C. R. DODWELL was universally recognised as one of the leading historians of medieval art with a galaxy of publications, covering the period 800-1200, to his name.
With a break of three years' war service in the Navy, Reg Dodwell was educated as a historian at Gonville and Caius Colllege, Cambridge (MA, PhD), and it remained his strength, when he took up art history, that he brought to his new subject a familiarity with medieval written sources which was unrivalled among his peers.
He began his career as Librarian of Lambeth Palace Library, one that is rich in illuminated manuscripts which had become his field. In 1958 he became a Lecturer and Librarian at Trinity College, Cambridge. These were periods of preparation for the professorship in History of Art at Manchester University which he obtained in 1966 and which he was to hold with great distinction for the next 23 years. It was a new Chair, endowed a few years previously by Margaret and Dorothy Pilkington, scions of the glass-manufacturing family, who had fought for the visual arts in Manchester in a variety of contexts since the 1930s.
Art history was still a relatively new subject in English universities in the 1960s and it was Dodwell's achievement to build up the Manchester department until it became, together with that at the University of East Anglia, the largest in the country after the Courtauld Institute. The post also entailed the directorship of the Whitworth Art Gallery which had been incorporated in the university and which flourished under Dodwell and its keeper, Francis Hawcroft. When budgetary cuts were imposed from 1981, Dodwell fought hard to preserve the department.
A considerable part of the success of the Manchester department was due to Dodwell's own international reputation as a scholar. His first book, The Canterbury School of Illumination 1066-1200 (1954), was the first important publication on English medieval art since the Second World War and it set a high standard, combining the English tradition of manuscript studies pioneered by MR James with the more art-historical approach, concentrating on the analysis of style and iconography, imported from German scholarship. The book brought to public notice for the first time one of the outstanding achievements of English art, contained in manuscripts produced in the monasteries of Canterbury and including highly inventive decorated initials as well as the full-scale illustrations of the great mid-12th- century Bibles now at Lambeth Palace and Corpus Christi College, Cambridge.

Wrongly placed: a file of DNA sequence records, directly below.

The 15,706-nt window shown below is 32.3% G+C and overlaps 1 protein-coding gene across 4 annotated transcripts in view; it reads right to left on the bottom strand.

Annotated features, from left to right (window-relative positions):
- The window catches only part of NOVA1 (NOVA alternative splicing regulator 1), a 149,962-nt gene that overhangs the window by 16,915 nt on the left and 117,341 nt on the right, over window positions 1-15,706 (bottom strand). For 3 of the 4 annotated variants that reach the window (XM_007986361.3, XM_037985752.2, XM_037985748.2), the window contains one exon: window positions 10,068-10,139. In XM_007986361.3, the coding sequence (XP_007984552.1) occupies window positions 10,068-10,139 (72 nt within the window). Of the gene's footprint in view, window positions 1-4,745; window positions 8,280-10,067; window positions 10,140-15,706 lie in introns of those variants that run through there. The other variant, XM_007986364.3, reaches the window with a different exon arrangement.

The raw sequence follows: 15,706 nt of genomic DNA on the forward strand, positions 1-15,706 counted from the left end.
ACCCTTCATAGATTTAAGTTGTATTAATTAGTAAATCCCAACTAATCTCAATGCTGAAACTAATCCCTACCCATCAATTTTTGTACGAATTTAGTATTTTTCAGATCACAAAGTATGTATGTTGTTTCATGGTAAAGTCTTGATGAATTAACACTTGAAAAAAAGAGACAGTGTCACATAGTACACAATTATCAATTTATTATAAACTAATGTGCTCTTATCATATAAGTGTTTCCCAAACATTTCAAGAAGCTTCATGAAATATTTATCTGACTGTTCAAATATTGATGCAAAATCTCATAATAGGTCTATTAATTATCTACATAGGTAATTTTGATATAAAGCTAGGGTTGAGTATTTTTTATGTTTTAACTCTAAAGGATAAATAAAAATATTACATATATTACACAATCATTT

Equally, his treatment of the figured initials of the St Albans Psalter (1960), which analysed the relationship of biblical text, commentary and image, has remained authoritative and unchallenged. Meanwhile, he extended his expertise to other fields: when he translated and edited the 12th-century technical treatise On Divers Arts (1961) in which the monk Theophilus explains the manufacture of paintings, stained glass and metalwork.
In his book Anglo-Saxon Art: a new perspective (1982), Dodwell used his familiarity with written sources - chronicles, treatises, poems and wills - to paint a picture of the extraordinary wealth of the church and aristocracy of Anglo-Saxon England. William of Poitiers, biographer of William the Conqueror, likened the riches of England to the gold treasury of Arabia, and Dodwell's book describes in detail silver and gold church plate and the wealth of jewellery worn by Anglo-Saxon noble ladies, almost all plundered by the rapacious
Very little remains of this wealth of material and it may be that Dodwell exaggerated the validity of some of his evidence, but there can be no doubting the originality and insight of his book.
Dodwell's last publication, completed in the face of ill-health, was a completely new version of his volume in the Pelican History of Art, first published in 1971, Pictorial Arts of the West 800-1200 (1990). It is a triumph of a book, managing the almost impossible task of being both eminently readable and useful and illuminating for specialists, students and general readers alike.